The Iranian government has issued a new law providing prisoners on death row the right to pre-sell their organs to buyers, on the condition that the prisoner agrees to it before the execution takes place.
As reported by the UK-based newspaper the Telegraph Under the new head of the Iranian judiciary, Ebrahim Raeesi, an article in the criminal justice laws has been added which states: “If a convict voluntarily offers his or her organ before or after execution and no medical obstacle is offered, then the judge can approve this in coordination with the ministry of justice and the coroners’ office.”
The law has been firmly opposed and condemned by Iran’s Association of Surgeons, which described the move as “extremely worrying, damaging to our profession and the prestige of Iran in the eyes of the civilised world.” Professor Ali Jafarian of the liver transplant unit at Tehran’s Khomeini hospital has also claimed that the law will not be followed though by any specialist surgeon in the country, as “it is immoral and against all the values of our profession.”
Professor Ali Jafarian of the liver transplant unit at Khomeini hospital in Tehran, who is also a member of the American Society of Transplantation, told the semi-official ISNA news agency that no specialist surgeon in Iran would be prepared to follow the law as “it is immoral and against all the values of our profession.”
“Anyone sentenced to death would not be in a right frame of mind to voluntarily offer their organs, unless they are forced to do so under immense pressure,” insisted Jafarian. “Members of our association of surgeon will never abide by this law.”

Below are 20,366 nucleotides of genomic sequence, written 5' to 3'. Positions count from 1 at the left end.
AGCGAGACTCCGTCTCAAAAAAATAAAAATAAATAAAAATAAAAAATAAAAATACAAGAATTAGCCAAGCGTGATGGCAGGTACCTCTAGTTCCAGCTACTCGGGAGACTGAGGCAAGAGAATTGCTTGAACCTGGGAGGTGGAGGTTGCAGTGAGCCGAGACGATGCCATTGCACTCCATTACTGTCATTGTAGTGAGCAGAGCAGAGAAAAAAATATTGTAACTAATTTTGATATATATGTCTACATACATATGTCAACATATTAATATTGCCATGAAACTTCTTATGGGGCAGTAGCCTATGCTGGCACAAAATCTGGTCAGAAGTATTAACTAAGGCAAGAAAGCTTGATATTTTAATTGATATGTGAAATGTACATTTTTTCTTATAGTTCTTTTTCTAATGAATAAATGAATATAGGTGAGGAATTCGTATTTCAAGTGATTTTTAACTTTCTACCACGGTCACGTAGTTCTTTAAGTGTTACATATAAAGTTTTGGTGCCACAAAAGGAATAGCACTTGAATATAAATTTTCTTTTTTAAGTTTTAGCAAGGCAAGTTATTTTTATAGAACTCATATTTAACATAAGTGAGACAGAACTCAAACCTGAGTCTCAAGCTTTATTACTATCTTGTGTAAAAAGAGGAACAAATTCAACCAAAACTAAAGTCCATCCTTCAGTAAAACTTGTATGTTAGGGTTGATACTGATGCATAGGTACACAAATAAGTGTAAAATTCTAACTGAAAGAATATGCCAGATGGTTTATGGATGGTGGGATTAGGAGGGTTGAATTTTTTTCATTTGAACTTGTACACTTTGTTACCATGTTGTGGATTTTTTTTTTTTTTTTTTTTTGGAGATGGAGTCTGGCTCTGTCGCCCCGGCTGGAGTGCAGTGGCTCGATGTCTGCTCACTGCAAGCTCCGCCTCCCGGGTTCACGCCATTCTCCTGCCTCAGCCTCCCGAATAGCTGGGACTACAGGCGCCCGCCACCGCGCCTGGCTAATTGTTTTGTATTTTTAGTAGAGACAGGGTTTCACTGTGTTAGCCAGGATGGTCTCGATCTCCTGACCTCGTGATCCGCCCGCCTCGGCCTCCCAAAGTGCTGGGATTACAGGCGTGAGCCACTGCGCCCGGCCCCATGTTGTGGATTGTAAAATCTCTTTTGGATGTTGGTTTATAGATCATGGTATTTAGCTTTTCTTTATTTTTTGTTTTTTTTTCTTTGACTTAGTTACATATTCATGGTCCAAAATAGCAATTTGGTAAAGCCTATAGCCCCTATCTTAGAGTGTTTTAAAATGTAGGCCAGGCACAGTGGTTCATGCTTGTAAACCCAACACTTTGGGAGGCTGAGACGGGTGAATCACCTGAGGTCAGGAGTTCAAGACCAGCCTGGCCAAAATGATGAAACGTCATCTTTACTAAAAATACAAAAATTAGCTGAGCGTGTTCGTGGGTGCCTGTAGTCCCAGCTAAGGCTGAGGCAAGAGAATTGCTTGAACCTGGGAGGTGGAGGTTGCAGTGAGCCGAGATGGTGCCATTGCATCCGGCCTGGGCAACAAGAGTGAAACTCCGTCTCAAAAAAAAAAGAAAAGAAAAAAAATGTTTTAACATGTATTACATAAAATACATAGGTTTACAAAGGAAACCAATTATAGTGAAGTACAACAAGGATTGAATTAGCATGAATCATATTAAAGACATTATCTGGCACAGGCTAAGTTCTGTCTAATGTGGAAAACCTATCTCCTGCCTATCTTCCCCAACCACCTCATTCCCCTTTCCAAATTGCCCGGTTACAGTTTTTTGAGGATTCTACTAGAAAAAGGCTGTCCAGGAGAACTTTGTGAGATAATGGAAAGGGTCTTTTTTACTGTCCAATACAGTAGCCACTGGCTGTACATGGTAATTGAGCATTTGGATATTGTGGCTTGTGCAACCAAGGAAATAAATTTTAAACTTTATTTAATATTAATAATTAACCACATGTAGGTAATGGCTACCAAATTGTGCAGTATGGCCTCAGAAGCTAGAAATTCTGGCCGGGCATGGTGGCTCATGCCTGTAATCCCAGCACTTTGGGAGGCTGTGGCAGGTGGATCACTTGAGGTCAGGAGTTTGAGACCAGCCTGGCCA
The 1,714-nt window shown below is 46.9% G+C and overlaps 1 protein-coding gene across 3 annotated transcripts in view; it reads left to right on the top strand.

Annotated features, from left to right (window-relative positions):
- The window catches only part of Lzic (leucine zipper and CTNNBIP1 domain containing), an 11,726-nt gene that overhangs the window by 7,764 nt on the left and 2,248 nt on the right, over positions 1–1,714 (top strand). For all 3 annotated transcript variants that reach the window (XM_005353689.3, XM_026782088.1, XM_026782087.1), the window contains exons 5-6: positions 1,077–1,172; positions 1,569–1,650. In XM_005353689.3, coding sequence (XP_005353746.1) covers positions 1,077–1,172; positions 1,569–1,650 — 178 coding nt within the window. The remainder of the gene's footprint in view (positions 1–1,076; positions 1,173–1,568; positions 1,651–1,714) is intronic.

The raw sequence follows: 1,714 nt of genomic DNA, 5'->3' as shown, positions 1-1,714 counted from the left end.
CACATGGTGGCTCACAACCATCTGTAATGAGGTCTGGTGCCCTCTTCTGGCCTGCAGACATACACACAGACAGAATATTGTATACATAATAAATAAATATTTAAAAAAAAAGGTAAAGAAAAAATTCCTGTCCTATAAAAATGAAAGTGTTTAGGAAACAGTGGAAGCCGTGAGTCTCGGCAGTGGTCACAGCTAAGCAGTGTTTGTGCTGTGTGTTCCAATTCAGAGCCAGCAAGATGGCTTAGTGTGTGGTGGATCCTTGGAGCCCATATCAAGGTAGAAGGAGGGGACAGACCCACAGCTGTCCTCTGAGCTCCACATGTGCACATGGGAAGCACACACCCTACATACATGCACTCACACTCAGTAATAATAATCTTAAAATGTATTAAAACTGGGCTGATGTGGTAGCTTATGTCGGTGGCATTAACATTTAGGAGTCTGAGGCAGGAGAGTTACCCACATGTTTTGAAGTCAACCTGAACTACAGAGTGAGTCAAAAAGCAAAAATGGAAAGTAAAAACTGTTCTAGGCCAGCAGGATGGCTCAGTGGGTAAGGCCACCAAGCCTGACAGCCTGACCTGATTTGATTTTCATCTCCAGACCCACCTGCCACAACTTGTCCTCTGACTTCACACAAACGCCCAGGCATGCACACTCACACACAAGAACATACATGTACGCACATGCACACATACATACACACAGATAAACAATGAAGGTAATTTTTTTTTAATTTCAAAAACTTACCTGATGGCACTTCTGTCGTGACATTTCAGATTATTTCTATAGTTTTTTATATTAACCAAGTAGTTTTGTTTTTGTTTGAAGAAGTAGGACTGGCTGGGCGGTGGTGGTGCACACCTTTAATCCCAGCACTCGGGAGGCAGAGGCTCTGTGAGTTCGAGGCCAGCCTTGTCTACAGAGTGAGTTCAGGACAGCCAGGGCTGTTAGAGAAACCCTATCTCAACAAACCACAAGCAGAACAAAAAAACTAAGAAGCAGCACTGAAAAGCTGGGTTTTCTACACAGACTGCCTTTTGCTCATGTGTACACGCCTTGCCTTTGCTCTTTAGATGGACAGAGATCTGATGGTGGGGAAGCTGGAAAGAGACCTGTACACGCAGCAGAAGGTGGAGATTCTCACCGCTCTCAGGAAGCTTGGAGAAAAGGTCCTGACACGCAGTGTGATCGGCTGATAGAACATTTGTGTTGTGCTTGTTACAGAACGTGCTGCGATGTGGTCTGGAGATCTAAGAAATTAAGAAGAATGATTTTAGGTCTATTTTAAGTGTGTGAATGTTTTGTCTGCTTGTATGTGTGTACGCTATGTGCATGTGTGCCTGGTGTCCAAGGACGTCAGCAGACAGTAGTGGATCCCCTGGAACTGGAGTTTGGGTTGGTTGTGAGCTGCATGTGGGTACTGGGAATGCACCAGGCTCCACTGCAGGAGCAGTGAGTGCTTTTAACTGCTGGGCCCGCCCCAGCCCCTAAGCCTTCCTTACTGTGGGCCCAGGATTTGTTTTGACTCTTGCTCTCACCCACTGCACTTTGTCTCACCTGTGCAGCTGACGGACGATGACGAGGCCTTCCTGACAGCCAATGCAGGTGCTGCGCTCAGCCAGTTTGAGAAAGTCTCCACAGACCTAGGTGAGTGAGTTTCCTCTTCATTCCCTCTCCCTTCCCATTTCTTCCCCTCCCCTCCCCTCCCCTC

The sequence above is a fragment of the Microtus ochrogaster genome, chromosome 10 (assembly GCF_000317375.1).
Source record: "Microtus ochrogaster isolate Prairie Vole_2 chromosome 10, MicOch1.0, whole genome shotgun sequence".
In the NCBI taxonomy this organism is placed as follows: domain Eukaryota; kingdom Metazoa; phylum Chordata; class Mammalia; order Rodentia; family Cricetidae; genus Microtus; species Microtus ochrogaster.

A huge market for organ transplants already exists in Iran due to the large number of patients awaiting kidney heart, and liver transplants within the country, and millions are allegedly spent on the market by patients from neighbouring Arab countries as the sale of organs is legal in Iran.
According to the head of Iran’s Organ Donations Society, Katayoun Najafizadeh, over 25,000 Iranian patients are currently waiting to receive an organ transplant, but only 926 organs were available to the country’s specialist hospitals last year. Such a shortage has resulted in the emergence of a black market in which many poor Iranians advertise the sale of one of their kidneys for just $250.
The only other country known to have used the organs of its executed convicts was China which officially outlawed the practice in 2015, though according to many recently surfacing reports continues to harvest the organs of its prisoners in its infamous “re-education” camps for the persecuted Uyghur Muslim minority.
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